How to drive a car on board a car-transporter at full speed
One of the simpler exercises in stunt driving is the trick of driving a car onto a moving target. It is quite important you know what you are doing, though, as there is a certain amount of danger involved.
For the purpose of this node, we will be driving a car with manual transmission (see how to use a manual transmission), as the intricacies of doing this in an automatic transmission car are lost on me - if it is even possible.
Where is it used?
First off, do your research. There is a famous example of this stunt in the Italian Job - the original one, with the minis that are actually small enough to deserve carrying the "mini" name. It may be in use in other movies as well, but this example stands out. If you know of any others - let me know!
Other shows it is used, apparently: knight rider
Basically, you want to drive one car onto the trailer or the transport-level of another car. In our case, drive a regular, small car onto a transporter of some description. To do this, the stunt driver will have to drive up a pair of ramps, onto / into the transporter.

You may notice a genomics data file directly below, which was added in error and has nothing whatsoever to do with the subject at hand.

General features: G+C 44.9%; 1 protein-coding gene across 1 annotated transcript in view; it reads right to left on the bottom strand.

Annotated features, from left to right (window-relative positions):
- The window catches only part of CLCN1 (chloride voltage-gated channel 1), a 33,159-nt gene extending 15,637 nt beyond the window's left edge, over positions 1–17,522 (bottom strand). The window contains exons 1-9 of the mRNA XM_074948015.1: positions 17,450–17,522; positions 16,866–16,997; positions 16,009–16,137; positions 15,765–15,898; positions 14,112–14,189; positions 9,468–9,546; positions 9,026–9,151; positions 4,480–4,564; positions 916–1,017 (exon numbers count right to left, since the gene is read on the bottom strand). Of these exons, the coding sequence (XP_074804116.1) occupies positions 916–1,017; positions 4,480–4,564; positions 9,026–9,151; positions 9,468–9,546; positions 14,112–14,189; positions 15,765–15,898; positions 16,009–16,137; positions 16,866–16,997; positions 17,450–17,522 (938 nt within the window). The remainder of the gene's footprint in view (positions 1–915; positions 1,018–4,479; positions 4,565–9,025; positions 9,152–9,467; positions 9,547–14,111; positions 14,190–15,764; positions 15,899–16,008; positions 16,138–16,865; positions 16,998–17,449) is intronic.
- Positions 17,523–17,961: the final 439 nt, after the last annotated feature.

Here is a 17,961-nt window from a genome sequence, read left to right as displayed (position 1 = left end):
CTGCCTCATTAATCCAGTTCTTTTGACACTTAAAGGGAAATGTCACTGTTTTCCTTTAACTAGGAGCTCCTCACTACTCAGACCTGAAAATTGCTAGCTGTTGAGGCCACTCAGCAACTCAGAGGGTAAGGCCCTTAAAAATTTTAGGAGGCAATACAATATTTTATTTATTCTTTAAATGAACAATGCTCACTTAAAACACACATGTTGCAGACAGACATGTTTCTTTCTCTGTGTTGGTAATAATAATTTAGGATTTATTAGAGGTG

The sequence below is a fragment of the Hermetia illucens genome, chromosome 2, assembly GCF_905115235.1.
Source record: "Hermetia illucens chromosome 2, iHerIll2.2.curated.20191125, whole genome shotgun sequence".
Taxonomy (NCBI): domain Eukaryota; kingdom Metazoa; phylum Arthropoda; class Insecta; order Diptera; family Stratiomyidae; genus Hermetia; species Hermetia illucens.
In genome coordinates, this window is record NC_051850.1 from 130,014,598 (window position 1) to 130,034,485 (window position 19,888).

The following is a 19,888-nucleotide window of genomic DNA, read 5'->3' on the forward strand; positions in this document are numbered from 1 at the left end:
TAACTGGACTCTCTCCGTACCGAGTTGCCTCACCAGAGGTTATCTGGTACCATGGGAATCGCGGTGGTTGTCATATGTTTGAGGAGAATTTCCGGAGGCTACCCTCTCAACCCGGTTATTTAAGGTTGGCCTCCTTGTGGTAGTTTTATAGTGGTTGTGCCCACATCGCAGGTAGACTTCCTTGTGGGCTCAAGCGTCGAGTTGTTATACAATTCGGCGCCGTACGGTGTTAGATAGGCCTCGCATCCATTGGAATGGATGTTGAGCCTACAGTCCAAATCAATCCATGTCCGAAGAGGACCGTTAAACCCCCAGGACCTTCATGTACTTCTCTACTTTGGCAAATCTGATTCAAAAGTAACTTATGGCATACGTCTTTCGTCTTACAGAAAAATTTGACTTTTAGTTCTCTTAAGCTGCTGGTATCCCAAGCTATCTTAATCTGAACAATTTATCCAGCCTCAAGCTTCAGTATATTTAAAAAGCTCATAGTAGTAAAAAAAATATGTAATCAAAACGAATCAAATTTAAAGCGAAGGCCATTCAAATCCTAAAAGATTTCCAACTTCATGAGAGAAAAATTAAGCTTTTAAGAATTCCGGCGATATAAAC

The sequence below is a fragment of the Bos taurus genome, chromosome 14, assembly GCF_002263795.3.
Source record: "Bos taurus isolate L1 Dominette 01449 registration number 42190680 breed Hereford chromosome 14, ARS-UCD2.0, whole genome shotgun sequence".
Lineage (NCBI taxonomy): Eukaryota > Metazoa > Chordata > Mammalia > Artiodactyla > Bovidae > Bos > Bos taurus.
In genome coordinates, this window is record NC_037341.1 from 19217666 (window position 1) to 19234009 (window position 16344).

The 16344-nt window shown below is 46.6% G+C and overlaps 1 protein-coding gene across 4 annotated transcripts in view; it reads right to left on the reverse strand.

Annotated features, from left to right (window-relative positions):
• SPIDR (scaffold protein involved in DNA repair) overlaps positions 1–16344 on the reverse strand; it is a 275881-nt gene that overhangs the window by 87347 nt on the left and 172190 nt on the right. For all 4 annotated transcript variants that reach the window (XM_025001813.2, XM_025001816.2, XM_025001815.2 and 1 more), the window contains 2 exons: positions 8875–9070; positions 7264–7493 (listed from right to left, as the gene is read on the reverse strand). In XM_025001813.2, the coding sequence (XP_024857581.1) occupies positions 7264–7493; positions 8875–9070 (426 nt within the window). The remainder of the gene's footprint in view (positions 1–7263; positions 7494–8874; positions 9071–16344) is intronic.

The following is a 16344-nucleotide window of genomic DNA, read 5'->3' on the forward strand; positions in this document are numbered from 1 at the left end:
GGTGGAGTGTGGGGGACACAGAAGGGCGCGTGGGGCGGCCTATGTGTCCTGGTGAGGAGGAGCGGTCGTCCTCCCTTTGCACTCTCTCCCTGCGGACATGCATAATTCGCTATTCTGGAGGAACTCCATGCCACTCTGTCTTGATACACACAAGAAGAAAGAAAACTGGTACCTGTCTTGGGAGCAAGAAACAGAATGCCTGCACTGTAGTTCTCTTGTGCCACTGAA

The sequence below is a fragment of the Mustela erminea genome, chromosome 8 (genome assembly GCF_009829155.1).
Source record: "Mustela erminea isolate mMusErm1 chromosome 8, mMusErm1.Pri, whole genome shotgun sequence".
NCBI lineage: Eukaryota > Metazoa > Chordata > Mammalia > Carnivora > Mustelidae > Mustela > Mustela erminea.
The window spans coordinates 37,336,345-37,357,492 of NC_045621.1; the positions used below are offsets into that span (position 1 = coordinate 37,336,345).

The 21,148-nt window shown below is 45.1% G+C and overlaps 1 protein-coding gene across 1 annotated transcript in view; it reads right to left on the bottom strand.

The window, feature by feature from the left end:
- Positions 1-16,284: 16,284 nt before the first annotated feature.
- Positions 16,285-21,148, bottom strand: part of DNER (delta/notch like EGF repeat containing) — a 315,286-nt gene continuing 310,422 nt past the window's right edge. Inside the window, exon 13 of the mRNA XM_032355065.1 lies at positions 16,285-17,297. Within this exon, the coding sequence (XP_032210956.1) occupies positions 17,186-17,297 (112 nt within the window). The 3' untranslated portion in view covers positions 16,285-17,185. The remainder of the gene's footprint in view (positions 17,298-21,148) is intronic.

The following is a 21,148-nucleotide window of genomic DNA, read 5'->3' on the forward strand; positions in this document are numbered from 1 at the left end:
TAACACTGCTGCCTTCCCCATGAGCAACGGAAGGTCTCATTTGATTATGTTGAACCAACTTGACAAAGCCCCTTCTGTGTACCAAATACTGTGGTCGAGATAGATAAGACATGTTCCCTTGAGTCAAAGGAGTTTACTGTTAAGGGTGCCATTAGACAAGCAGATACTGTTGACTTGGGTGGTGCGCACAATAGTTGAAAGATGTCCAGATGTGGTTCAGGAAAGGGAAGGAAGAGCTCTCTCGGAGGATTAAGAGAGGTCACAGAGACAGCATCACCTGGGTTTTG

The difficulty in this is obvious: You go from a state where the wheels turn very fast, into one where the front wheels stand still, but the rear wheels are still in motion, into one where all the wheels are stationary. This demands a particularly good aim, and excellent driving skills.
How to do it, then?
For the purpose of this writeup, let's assume we are using a front wheel drive car. This assumption is for two reasons: One, the minis have front wheel drive, and two, I have only ever tried this stunt in a front wheel drive vehicle (a mini, since you ask).
During practice, obviously it is useful if the driver of the transporter drives slowly, but once you get the knack of it, it is possible to do this stunt at any speed where the ramps will stay solidly (in practice about 50-60 mph on a smooth road surface)
Right, so here is how: Get the driver of the transporter to drive on a relatively straight stretch of road, and make sure the road is clear. If they have to brake or swerve, this stunt can end nastily. Needless to say, this is to be done on closed circuits only. Make 100% sure that the ramps won't fall off - this could be disasterous.